In 1988, Congress, recognizing that judicial scrutiny of the V.A. was sometimes necessary, established the specialized Court of Appeals for Veterans Claims. The veteran gets a de novo review of the legal standards upon which the board based its decision, but the court may reverse on factual grounds only if it finds a ruling was "clearly erroneous."
When cases reach this level, lawyers may charge fees. If a lawyer charges no more than a 20% contingency fee, the V.A. will withhold it from the award and pay the attorney directly.
The V.A. will not withhold any fees if an attorney charges more than 20% or has any other type of fee agreement. The Social Security Administration, by comparison, allows 25%. DAV uses attorneys at this level of the process, but it still charges no fee.
If a case is remanded to the board, as is most often the case, the continue on the case and still have the fee withheld. That's also board then remands the case to the regional office where it cases are not uncommon in this nonadversarial system, where lawyer opposing the veteran's claim.
In the last fiscal year, 58% of 2,150 appellants were not represented in initial filings in the Court of Appeals, according to Norman Herring, chief executive officer and clerk of the court. By the time the appeals were heard, half of those without lawyers had gotten representation.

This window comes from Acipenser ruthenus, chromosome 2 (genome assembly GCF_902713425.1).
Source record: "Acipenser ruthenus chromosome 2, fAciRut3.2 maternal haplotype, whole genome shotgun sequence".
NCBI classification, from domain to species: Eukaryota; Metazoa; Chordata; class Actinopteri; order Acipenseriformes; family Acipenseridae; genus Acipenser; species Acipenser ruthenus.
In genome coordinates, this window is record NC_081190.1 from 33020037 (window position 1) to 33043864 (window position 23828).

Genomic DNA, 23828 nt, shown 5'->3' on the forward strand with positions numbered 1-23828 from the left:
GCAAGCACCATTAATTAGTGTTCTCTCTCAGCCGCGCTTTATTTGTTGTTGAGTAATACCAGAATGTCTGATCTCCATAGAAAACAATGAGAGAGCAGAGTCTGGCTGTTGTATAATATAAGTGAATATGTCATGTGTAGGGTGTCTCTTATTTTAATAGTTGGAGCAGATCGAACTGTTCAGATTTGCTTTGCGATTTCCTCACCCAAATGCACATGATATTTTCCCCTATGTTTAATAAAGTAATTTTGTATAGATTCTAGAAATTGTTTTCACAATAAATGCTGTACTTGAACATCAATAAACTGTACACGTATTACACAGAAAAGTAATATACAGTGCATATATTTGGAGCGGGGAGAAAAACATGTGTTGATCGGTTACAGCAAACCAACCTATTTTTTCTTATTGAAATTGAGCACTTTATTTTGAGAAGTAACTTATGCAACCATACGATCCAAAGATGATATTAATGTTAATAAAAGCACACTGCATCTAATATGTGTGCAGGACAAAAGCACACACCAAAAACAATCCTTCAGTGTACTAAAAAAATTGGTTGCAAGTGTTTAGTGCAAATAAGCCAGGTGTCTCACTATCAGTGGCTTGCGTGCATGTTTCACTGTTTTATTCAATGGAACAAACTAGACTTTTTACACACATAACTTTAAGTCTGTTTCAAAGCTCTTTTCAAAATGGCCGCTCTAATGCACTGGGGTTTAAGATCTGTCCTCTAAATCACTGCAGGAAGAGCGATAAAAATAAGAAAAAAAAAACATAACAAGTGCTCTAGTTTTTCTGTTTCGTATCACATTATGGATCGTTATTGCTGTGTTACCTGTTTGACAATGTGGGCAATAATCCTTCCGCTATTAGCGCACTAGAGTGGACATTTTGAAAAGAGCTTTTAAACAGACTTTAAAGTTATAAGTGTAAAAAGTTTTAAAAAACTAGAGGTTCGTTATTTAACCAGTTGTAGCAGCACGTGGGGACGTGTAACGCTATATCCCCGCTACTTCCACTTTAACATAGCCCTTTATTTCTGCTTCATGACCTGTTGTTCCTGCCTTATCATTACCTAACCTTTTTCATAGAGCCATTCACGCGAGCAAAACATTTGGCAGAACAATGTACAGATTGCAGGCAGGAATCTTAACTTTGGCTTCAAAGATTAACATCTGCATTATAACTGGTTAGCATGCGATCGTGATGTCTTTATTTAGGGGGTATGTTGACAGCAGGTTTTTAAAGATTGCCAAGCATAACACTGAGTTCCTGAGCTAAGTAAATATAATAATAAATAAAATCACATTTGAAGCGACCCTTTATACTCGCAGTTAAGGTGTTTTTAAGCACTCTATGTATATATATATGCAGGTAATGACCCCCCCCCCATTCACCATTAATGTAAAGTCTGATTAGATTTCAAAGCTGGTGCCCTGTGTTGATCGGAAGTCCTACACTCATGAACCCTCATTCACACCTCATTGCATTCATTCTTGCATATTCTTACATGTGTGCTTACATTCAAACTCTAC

Attorneys from the National Organization of Veterans' Advocates, who charge a 20% contingency fee, and the Veterans Consortium Pro Bono Program, were largely responsible for halving the number of those not represented.
Plagued by remands
The Court of Appeals throws out about a third of its cases for lack of jurisdiction, and remands many of the rest.
Remands occur because the record is not complete. Carpenter insists that if lawyers represented claimants from the start, it wouldn't happen. He serves his 1,000-plus clients from his Topeka office, Carpenter Chartered, with a staff of 15 and charges a 30% contingency fee.
"In general, [veterans' service organizations] rely too much on the V.A.'s duty to assist," said Bart Stichman, a joint executive director of the National Veterans Legal Services Program. "Although many of them are trained very well." Stichman, lead counsel in the ongoing Agent Orange litigation against the Veterans Administration, has 75 cases in the Court of Appeal.
Some veterans'` service organizations have been "chartered" by Congress and given office space and telephones by the government. Each has its own training program. DAV's includes college courses and 16 months of on-the-job training.